Archive for July, 2010

Pocket Science: plague-running mice, and how to watch mutations in real time

By Ed Yong | July 30, 2010 9:00 am

Not Exactly Pocket Science is a set of shorter write-ups on new stories with links to more detailed takes, where available. It is meant to complement the usual fare of detailed pieces that are typical for this blog.


Plague-running mice create epidemics

The bacterium behind bubonic plague – Yersinia pestis has a notorious track record for massacring humans, creating at least three major pandemics including the Black Death of the 14th century. But it’s mainly a disease of rodents and it regularly infects the black-tailed prairie dogs of North America. It’s an enigmatic killer. It will remain relatively silent for years before suddenly exploding into an epidemic that kills nearly all the prairie dogs in infected colonies within a few weeks. Now Daniel Sakeld from Stanford University has found the culprit behind these lurk-and-kill cycles – the tiny grasshopper mouse.

Prairie dog colonies, and their diseases, are generally isolated from one another. Even though Yersinia is very persistent, it eventually fades away unless it finds a new group of hosts. The grasshopper mouse provides it with just such an opportunity by acting as an alternative and highly mobile host for Yersinia. It’s a plague-runner. By scampering across the grasslands, it inadvertently creates a network between otherwise unconnected colonies, opening up corridors for Yersinia to spread.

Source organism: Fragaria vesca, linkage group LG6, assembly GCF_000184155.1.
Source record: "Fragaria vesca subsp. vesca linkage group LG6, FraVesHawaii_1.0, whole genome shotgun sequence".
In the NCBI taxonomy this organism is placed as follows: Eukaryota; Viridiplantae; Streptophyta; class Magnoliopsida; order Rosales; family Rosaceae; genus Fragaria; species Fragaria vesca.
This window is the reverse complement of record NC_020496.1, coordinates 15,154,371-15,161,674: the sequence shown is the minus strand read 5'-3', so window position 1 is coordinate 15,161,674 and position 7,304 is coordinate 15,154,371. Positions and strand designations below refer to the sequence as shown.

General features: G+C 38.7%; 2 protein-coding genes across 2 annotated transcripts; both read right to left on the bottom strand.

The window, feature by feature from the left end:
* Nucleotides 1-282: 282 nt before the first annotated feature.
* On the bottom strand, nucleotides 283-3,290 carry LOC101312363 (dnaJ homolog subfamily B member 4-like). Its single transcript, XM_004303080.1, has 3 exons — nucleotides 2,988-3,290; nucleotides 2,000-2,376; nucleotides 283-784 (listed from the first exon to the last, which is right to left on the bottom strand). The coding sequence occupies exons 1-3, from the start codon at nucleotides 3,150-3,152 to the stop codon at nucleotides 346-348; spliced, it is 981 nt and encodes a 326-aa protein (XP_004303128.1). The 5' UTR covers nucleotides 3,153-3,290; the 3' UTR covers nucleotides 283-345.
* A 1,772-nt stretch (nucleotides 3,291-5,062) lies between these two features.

By creating a mathematical model, and observing both rodents in the wild, Sakeld found that when the mouse is absent, only a small proportion of prairie dogs are plagued by plague. In these conditions, infections spread very slowly during fights and hostile takeovers between neighbours. When mouse numbers pass a threshold, fatal plague epidemics are virtually guaranteed.

The numbers of grasshopper mice in the grasslands rises and falls over time, a cycle that could spell life or death for the prairie dog. These patterns of lengthy lurking and sudden death are also shared by many other deadly diseases like anthrax and hantaviruses. In these cases, alternate hosts like the grasshopper mouse might also be involved in the sudden rise of deadly epidemics.

Reference: PNAS


Events occur in real time – watching the birth of mutations

Life is a massive game of Chinese whispers – information is constantly being passed on and as this happens, errors build up. Every time a cell divides in two, its genetic information is copied and there’s a small chance that mistakes (or ‘mutations’) will creep in. Some of these mutations will be beneficial, others will be fatal. Either way, they provide fuel for evolution, producing the variation that natural selection acts upon.

Now, Marina Elez from University Paris Descartes Medical School has found a way to spot mutations in real time. She can look at dividing cells and literally watch the moment when mutations show up across the entire genome. The technique works in bacteria, and it could be expanded to study the birth of mutations in more complex cells or even cancers.